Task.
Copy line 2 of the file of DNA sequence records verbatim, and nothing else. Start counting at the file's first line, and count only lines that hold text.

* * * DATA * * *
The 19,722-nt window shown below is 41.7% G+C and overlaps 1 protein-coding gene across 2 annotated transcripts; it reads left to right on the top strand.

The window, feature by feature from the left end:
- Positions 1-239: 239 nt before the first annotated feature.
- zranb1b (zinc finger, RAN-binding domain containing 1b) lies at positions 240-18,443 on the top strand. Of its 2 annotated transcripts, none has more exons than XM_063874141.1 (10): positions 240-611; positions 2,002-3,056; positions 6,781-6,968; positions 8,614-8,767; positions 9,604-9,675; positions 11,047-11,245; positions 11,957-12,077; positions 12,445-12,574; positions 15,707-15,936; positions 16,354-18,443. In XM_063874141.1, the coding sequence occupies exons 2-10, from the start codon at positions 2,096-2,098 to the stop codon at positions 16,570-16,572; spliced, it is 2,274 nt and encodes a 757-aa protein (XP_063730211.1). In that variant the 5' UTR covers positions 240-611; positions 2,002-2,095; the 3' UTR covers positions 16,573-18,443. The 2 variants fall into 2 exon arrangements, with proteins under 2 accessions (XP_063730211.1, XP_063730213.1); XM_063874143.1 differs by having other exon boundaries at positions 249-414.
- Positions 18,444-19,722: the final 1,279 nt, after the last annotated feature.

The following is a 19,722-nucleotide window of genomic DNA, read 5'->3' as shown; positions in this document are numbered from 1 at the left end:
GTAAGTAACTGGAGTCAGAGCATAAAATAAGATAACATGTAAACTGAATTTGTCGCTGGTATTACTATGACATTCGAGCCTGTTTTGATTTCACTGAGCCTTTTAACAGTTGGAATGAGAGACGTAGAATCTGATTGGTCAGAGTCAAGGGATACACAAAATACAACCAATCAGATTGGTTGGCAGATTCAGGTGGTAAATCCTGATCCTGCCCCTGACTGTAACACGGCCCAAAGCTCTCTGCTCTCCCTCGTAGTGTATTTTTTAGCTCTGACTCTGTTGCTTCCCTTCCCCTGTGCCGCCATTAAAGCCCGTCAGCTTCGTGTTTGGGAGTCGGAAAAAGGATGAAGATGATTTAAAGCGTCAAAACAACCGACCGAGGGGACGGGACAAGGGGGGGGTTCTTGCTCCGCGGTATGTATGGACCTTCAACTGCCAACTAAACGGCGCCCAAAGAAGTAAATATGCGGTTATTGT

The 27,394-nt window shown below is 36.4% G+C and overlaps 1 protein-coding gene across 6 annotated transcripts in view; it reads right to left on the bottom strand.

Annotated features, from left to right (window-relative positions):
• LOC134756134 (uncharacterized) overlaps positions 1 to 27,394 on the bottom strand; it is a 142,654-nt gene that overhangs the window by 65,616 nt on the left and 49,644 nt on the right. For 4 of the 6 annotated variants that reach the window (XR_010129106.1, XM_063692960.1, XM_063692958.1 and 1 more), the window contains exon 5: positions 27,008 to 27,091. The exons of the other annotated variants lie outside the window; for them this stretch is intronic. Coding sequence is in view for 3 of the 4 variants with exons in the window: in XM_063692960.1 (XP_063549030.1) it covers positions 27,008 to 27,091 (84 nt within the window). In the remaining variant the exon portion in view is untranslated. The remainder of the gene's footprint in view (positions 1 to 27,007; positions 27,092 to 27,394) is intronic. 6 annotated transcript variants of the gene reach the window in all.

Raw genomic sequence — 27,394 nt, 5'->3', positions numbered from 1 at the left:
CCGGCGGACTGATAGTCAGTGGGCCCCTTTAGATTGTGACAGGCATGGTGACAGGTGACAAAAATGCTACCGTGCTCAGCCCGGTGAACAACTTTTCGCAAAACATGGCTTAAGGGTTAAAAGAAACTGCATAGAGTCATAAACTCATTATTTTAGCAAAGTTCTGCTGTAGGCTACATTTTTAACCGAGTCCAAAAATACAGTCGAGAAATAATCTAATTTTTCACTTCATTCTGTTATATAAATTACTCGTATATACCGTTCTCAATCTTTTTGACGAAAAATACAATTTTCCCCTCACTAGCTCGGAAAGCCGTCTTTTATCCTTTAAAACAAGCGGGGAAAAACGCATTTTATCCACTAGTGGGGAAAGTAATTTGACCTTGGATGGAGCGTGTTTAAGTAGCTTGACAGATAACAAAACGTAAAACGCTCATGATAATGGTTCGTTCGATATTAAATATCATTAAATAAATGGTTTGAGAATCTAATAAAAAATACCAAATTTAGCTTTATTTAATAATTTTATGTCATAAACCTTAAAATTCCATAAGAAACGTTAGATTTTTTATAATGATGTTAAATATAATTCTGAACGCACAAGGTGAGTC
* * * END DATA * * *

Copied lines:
The window, feature by feature from the left end: